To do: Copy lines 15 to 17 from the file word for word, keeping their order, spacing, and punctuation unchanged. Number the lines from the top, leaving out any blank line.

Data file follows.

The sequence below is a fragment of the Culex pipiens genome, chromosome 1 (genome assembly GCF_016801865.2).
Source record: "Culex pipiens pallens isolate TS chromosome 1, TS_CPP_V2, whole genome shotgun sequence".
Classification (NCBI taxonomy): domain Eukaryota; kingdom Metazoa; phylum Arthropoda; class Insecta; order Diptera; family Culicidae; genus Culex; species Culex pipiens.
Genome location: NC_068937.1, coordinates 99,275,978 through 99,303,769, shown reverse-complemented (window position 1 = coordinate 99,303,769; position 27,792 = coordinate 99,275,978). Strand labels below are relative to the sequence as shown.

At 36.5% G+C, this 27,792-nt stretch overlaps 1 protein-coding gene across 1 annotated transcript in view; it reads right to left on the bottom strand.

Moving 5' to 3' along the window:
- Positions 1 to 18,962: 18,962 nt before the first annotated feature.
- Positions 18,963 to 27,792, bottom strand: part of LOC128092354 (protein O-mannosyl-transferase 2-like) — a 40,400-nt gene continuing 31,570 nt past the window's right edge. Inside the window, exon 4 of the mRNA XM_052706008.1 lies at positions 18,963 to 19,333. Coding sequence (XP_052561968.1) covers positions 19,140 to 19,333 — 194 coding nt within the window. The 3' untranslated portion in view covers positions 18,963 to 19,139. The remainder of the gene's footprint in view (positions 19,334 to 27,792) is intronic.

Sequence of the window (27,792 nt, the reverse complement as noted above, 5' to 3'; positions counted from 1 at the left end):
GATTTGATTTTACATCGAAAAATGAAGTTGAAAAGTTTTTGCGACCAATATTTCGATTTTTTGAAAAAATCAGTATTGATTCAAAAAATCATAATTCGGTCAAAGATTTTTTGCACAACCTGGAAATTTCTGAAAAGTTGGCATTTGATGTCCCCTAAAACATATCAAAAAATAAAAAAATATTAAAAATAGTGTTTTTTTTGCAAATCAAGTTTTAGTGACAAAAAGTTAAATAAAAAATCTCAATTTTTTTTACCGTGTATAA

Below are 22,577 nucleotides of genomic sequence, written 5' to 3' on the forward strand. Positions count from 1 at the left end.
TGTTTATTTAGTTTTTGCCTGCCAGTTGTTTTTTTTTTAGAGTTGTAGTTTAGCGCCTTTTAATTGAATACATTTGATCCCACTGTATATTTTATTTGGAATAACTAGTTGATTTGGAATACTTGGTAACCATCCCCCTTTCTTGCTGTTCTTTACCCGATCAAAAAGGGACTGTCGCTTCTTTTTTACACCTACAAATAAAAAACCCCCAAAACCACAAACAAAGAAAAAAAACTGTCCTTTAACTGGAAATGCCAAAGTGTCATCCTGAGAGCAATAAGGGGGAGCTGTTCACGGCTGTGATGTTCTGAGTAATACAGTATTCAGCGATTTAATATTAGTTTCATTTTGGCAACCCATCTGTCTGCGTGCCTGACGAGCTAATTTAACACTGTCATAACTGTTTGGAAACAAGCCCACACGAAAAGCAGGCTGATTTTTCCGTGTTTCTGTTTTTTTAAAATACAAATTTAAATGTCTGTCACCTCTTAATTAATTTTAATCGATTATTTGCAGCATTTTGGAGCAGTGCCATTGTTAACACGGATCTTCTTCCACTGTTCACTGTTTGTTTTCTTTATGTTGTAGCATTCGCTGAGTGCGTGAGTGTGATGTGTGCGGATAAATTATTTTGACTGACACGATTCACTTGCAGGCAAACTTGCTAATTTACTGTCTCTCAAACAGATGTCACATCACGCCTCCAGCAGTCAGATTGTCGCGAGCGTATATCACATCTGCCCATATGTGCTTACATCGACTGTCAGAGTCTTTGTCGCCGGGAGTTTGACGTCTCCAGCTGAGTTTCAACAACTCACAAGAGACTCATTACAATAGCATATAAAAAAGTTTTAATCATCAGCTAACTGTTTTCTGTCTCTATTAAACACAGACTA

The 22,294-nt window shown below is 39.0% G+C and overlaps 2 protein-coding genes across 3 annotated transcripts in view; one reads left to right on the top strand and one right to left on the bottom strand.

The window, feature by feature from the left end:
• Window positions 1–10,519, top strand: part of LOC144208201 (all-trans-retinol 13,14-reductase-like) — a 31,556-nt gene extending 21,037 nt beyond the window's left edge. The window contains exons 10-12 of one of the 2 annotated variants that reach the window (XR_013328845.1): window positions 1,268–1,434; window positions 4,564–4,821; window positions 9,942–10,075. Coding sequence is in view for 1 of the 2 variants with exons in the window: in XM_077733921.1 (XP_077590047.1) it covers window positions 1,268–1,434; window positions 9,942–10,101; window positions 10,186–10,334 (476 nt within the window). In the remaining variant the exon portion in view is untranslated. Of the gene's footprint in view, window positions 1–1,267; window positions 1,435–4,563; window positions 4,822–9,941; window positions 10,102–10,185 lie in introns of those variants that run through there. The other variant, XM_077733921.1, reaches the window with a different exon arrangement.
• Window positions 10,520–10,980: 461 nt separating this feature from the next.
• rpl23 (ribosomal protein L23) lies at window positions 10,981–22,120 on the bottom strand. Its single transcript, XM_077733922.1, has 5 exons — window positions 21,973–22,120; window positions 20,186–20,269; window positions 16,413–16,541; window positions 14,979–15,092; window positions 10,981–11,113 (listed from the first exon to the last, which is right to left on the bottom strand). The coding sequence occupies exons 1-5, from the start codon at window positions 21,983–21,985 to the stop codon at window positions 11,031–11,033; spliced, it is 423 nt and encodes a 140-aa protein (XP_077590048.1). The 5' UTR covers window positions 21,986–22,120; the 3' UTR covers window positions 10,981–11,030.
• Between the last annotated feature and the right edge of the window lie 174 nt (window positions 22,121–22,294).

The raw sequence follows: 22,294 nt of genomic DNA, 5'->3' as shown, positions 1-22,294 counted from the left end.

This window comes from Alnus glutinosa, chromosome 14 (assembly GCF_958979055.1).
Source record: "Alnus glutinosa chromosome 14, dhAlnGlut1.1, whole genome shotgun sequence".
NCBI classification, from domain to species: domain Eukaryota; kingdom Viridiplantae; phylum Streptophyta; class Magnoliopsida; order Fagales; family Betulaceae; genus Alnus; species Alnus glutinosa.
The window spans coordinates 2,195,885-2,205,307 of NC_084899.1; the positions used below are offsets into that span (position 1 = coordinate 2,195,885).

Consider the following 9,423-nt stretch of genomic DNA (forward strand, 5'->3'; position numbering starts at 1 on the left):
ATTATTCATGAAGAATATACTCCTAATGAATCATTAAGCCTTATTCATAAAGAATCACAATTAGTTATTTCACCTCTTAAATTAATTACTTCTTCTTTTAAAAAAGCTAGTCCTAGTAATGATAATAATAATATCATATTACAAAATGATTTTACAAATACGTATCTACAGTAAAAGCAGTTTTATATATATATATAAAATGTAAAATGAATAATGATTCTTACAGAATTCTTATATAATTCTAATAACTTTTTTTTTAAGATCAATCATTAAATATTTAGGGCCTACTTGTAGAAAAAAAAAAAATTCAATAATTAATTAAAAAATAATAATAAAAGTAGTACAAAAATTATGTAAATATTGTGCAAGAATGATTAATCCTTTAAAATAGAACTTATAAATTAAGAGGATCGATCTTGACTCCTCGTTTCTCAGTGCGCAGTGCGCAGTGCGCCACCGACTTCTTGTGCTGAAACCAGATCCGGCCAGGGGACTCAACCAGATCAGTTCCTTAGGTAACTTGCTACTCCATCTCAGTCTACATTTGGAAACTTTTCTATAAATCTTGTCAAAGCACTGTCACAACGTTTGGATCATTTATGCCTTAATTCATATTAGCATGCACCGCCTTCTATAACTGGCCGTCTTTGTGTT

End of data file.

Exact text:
• Window positions 1–10,519, top strand: part of LOC144208201 (all-trans-retinol 13,14-reductase-like) — a 31,556-nt gene extending 21,037 nt beyond the window's left edge. The window contains exons 10-12 of one of the 2 annotated variants that reach the window (XR_013328845.1): window positions 1,268–1,434; window positions 4,564–4,821; window positions 9,942–10,075. Coding sequence is in view for 1 of the 2 variants with exons in the window: in XM_077733921.1 (XP_077590047.1) it covers window positions 1,268–1,434; window positions 9,942–10,101; window positions 10,186–10,334 (476 nt within the window). In the remaining variant the exon portion in view is untranslated. Of the gene's footprint in view, window positions 1–1,267; window positions 1,435–4,563; window positions 4,822–9,941; window positions 10,102–10,185 lie in introns of those variants that run through there. The other variant, XM_077733921.1, reaches the window with a different exon arrangement.
• Window positions 10,520–10,980: 461 nt separating this feature from the next.
• rpl23 (ribosomal protein L23) lies at window positions 10,981–22,120 on the bottom strand. Its single transcript, XM_077733922.1, has 5 exons — window positions 21,973–22,120; window positions 20,186–20,269; window positions 16,413–16,541; window positions 14,979–15,092; window positions 10,981–11,113 (listed from the first exon to the last, which is right to left on the bottom strand). The coding sequence occupies exons 1-5, from the start codon at window positions 21,983–21,985 to the stop codon at window positions 11,031–11,033; spliced, it is 423 nt and encodes a 140-aa protein (XP_077590048.1). The 5' UTR covers window positions 21,986–22,120; the 3' UTR covers window positions 10,981–11,030.